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A few weeks ago, we asked for your help in producing the breadth and depth of coverage that women’s cycling deserves. And you stepped up: Over 300 new members, and rising, joined VeloClub.
As promised, that means we’ll be kicking off a new podcast in the coming weeks. It will be hosted by the superb Abby Mickey, who just retired from her pro racing career.
I sat down with Abby in Boulder this week, less than 24 hours after she’d returned from Europe (and from a trip that didn’t end so smoothly – but I’ll let Abby tell that story on a future podcast). We talked about what she wants this podcast to be. How it will be formatted, who she’ll have on as guests, the topics she wants to cover.
She wants to do a multi-part series on an early edition of the women’s Tour de France, and an episode on how incredibly difficult it is to transition out of racing, and segments on nutrition, and racing news. Episodes will be thematic, but also include long-form interviews. I can’t wait for her to get it off the ground.
That conversation reinforced the unifying theory behind this drive, something that I don’t think we’ve communicated particularly well thus far — that focusing on representation and beat reporting will lead to the best, broadest, and deepest coverage. That’s because representation matters, and focus matters. And we want both.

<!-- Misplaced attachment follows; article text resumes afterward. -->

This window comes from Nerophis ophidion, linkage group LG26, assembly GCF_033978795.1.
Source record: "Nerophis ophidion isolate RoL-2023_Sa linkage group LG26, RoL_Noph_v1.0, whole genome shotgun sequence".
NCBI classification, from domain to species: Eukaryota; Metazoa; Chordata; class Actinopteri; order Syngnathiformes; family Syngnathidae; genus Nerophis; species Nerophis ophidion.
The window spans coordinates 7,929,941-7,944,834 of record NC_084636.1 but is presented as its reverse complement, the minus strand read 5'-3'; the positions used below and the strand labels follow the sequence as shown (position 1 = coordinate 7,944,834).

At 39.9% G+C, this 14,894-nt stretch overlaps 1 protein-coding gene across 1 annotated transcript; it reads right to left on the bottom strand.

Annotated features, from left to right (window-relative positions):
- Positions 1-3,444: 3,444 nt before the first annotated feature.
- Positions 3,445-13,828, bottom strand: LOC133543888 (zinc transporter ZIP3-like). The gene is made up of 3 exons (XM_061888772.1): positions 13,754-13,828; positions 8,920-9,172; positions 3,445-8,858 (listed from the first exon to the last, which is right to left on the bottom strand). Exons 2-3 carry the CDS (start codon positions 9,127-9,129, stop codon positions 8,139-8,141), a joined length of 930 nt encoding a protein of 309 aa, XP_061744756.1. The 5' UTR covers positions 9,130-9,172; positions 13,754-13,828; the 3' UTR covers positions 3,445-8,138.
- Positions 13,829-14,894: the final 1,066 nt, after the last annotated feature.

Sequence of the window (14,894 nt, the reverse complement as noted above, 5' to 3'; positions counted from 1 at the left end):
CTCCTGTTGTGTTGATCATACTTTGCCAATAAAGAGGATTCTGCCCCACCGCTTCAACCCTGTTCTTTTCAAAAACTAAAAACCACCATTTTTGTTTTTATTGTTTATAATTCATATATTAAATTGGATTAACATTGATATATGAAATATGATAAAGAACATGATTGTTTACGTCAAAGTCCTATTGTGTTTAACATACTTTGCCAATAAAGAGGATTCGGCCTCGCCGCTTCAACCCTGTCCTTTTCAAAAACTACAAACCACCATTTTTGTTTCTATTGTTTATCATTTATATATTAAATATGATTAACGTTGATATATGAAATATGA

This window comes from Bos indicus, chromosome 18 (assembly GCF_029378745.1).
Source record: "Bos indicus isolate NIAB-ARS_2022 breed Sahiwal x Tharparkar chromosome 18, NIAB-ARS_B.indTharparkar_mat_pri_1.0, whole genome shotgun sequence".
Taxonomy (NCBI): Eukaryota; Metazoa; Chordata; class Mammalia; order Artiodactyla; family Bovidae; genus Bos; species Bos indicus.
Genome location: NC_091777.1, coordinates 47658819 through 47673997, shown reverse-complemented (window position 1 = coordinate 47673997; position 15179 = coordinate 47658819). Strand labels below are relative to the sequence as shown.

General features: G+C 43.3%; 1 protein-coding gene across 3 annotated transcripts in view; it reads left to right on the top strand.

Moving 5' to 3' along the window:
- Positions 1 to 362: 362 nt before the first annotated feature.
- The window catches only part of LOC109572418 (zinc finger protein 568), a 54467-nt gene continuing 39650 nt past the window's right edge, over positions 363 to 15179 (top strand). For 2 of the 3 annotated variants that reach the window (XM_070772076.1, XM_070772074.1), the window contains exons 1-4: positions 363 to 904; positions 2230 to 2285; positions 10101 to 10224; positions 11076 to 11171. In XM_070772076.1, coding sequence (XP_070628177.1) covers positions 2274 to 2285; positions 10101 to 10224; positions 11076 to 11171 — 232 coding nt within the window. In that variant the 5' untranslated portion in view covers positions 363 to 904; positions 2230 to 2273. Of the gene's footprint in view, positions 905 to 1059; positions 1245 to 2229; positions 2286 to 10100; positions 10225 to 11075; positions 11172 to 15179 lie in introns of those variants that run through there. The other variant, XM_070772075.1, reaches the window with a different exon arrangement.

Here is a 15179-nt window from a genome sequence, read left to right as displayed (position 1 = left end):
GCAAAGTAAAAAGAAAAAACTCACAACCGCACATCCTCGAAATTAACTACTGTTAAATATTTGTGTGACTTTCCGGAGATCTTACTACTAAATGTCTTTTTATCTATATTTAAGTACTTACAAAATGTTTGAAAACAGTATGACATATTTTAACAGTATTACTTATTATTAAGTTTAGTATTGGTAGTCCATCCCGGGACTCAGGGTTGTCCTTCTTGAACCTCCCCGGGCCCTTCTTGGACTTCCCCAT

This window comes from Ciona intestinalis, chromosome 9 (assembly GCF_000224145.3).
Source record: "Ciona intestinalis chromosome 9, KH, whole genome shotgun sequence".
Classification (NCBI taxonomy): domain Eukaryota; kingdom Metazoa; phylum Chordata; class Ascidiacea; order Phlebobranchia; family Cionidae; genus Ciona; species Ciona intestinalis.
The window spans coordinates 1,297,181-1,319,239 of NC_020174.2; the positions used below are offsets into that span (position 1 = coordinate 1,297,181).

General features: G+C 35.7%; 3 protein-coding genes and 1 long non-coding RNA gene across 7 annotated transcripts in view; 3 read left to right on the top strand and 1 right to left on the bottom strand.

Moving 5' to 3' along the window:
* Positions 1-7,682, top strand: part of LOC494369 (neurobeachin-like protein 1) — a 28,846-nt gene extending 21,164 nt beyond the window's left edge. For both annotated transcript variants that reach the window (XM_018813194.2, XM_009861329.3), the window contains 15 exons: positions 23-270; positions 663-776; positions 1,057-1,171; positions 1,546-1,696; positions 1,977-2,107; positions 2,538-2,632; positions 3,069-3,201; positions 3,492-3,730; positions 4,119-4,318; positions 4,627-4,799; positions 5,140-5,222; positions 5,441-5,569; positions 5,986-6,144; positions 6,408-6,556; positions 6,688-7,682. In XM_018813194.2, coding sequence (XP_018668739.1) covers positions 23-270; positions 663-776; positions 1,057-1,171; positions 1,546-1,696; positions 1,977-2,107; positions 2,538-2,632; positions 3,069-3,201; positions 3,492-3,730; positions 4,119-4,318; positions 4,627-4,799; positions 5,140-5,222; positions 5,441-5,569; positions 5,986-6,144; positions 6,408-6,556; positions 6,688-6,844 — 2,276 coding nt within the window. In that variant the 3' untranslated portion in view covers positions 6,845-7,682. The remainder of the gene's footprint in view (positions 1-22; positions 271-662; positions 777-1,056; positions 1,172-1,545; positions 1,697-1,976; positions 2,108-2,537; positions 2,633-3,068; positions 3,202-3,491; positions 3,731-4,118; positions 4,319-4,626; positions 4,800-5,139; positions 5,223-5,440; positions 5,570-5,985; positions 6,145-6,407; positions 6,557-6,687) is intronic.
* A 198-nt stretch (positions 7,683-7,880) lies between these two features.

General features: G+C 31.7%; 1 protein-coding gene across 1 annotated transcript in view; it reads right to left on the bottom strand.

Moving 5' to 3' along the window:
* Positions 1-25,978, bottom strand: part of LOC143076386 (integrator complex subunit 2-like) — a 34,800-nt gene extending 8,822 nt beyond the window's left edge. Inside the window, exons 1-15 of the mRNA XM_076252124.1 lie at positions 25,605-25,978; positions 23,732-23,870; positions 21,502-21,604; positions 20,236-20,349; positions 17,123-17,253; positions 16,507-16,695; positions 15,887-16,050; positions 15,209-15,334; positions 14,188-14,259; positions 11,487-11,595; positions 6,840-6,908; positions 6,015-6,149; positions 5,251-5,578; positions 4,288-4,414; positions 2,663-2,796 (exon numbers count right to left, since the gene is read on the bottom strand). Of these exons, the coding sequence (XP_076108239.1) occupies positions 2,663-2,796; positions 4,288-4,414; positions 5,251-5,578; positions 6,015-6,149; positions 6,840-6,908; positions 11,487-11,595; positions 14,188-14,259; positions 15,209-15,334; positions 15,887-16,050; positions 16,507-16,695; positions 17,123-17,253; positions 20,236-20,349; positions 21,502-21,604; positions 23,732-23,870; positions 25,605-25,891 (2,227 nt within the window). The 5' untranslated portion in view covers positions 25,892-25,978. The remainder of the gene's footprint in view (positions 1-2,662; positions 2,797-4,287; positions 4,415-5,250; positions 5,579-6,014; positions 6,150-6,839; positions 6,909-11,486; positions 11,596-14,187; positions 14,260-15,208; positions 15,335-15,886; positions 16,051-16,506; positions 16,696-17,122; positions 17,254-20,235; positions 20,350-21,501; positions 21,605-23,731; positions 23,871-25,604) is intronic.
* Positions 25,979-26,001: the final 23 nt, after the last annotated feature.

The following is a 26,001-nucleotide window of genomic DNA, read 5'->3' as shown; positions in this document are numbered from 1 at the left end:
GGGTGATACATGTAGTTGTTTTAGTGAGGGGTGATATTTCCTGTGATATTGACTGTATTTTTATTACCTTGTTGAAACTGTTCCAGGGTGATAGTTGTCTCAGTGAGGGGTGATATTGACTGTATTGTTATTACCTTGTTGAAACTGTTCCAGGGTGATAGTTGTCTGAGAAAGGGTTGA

We can cover women’s cycling without putting it in a box. We can have a podcast hosted by a woman without demanding that Abby only talk about “women’s topics,” whatever that even means. The segregation of women’s content was a fatal flaw of our efforts with Ella, from both a commercial and editorial standpoint, because a separate-but-equal doctrine rarely works out equally.
To put this another way, Abby loves women’s racing; she’s certainly going to talk about it in her podcast. But that’s not all she wants to talk about. Bikes are bikes. The best way to talk about all sorts of different bike stuff is to have all sorts of different people talking about bike stuff.
This idea will play out on CyclingTips.com, too. Yes, there will be a box where you can find our latest coverage of women’s racing. But there won’t be a separate website; stories will flow through the marquee slots up top as usual. That puts them in front of more people, and puts all of our coverage on equal footing.
Our next goal is 700 new members. We’re already halfway there. This is a big one: If we reach the target, we’re going to send reporters to the major races on the women’s racing calendar. At many of these events, it would make us the only major cycling outlet providing on-the-ground coverage.
I’m absolutely determined to get us there. But, really, it’s up to all of you. If you’ve been thinking about joining – if you like what we do now and you support what we want to do next – now is the time to join up.
Thanks, as always, for the support.